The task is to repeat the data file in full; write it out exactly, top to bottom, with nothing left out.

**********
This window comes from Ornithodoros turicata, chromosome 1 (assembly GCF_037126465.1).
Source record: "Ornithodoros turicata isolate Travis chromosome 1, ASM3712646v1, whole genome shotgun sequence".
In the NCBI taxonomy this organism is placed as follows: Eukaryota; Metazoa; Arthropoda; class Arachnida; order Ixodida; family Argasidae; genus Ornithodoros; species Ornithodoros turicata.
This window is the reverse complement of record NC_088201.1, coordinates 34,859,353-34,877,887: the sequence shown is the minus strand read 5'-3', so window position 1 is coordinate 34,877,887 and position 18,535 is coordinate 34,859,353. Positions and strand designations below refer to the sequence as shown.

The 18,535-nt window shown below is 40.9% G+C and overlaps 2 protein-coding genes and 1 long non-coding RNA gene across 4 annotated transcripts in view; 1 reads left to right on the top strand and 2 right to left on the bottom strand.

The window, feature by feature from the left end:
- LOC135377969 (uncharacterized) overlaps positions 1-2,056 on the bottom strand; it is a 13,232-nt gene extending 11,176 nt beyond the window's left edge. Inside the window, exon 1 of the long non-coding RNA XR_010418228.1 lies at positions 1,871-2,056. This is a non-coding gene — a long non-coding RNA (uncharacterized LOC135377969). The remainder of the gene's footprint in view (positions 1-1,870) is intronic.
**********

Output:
This window comes from Ornithodoros turicata, chromosome 1 (assembly GCF_037126465.1).
Source record: "Ornithodoros turicata isolate Travis chromosome 1, ASM3712646v1, whole genome shotgun sequence".
In the NCBI taxonomy this organism is placed as follows: Eukaryota; Metazoa; Arthropoda; class Arachnida; order Ixodida; family Argasidae; genus Ornithodoros; species Ornithodoros turicata.
This window is the reverse complement of record NC_088201.1, coordinates 34,859,353-34,877,887: the sequence shown is the minus strand read 5'-3', so window position 1 is coordinate 34,877,887 and position 18,535 is coordinate 34,859,353. Positions and strand designations below refer to the sequence as shown.

The 18,535-nt window shown below is 40.9% G+C and overlaps 2 protein-coding genes and 1 long non-coding RNA gene across 4 annotated transcripts in view; 1 reads left to right on the top strand and 2 right to left on the bottom strand.

The window, feature by feature from the left end:
- LOC135377969 (uncharacterized) overlaps positions 1-2,056 on the bottom strand; it is a 13,232-nt gene extending 11,176 nt beyond the window's left edge. Inside the window, exon 1 of the long non-coding RNA XR_010418228.1 lies at positions 1,871-2,056. This is a non-coding gene — a long non-coding RNA (uncharacterized LOC135377969). The remainder of the gene's footprint in view (positions 1-1,870) is intronic.